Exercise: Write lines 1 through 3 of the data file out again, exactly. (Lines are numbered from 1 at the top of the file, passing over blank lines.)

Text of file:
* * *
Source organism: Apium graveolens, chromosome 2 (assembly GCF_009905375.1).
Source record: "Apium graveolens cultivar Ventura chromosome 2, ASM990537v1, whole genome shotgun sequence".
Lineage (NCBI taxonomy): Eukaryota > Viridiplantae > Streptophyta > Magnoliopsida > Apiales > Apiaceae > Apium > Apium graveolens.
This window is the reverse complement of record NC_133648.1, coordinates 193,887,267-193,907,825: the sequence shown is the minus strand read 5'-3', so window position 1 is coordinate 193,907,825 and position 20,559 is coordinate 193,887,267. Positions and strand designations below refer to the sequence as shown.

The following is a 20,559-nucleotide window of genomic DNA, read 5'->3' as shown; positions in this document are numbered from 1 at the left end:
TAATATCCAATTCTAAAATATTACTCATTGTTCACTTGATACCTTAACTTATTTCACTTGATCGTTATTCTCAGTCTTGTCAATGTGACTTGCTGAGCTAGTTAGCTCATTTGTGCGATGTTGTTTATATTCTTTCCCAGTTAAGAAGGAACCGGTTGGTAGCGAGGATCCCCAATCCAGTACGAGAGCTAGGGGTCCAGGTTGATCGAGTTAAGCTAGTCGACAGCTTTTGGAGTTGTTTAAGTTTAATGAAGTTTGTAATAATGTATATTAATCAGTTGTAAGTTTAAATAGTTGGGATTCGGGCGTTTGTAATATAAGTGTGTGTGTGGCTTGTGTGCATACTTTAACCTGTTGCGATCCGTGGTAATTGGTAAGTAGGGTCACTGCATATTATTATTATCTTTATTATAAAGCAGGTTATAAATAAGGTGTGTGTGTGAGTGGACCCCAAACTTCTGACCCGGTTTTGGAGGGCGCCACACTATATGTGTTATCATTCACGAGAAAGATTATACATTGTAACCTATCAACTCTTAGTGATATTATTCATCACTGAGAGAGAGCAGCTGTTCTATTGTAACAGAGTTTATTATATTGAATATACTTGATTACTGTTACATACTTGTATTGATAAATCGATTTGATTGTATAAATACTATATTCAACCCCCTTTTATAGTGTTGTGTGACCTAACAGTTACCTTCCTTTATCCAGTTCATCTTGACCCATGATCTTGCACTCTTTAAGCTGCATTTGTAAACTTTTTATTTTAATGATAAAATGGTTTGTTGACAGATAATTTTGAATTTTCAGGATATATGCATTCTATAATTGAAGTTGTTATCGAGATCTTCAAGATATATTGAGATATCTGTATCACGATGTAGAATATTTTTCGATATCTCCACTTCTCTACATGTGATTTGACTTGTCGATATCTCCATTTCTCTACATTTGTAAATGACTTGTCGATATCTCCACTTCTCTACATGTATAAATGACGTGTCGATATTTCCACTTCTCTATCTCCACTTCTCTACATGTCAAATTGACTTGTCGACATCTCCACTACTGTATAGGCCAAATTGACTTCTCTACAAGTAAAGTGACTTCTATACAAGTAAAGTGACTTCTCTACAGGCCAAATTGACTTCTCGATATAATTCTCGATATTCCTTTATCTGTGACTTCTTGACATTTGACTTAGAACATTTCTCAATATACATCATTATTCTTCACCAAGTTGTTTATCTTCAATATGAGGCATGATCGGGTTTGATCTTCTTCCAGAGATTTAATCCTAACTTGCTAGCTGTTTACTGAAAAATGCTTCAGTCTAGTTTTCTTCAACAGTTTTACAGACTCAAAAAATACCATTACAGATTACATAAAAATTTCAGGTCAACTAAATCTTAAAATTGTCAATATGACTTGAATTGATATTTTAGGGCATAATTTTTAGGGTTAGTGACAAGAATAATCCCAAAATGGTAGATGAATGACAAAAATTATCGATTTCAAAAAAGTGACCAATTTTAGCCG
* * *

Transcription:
Source organism: Apium graveolens, chromosome 2 (assembly GCF_009905375.1).
Source record: "Apium graveolens cultivar Ventura chromosome 2, ASM990537v1, whole genome shotgun sequence".
Lineage (NCBI taxonomy): Eukaryota > Viridiplantae > Streptophyta > Magnoliopsida > Apiales > Apiaceae > Apium > Apium graveolens.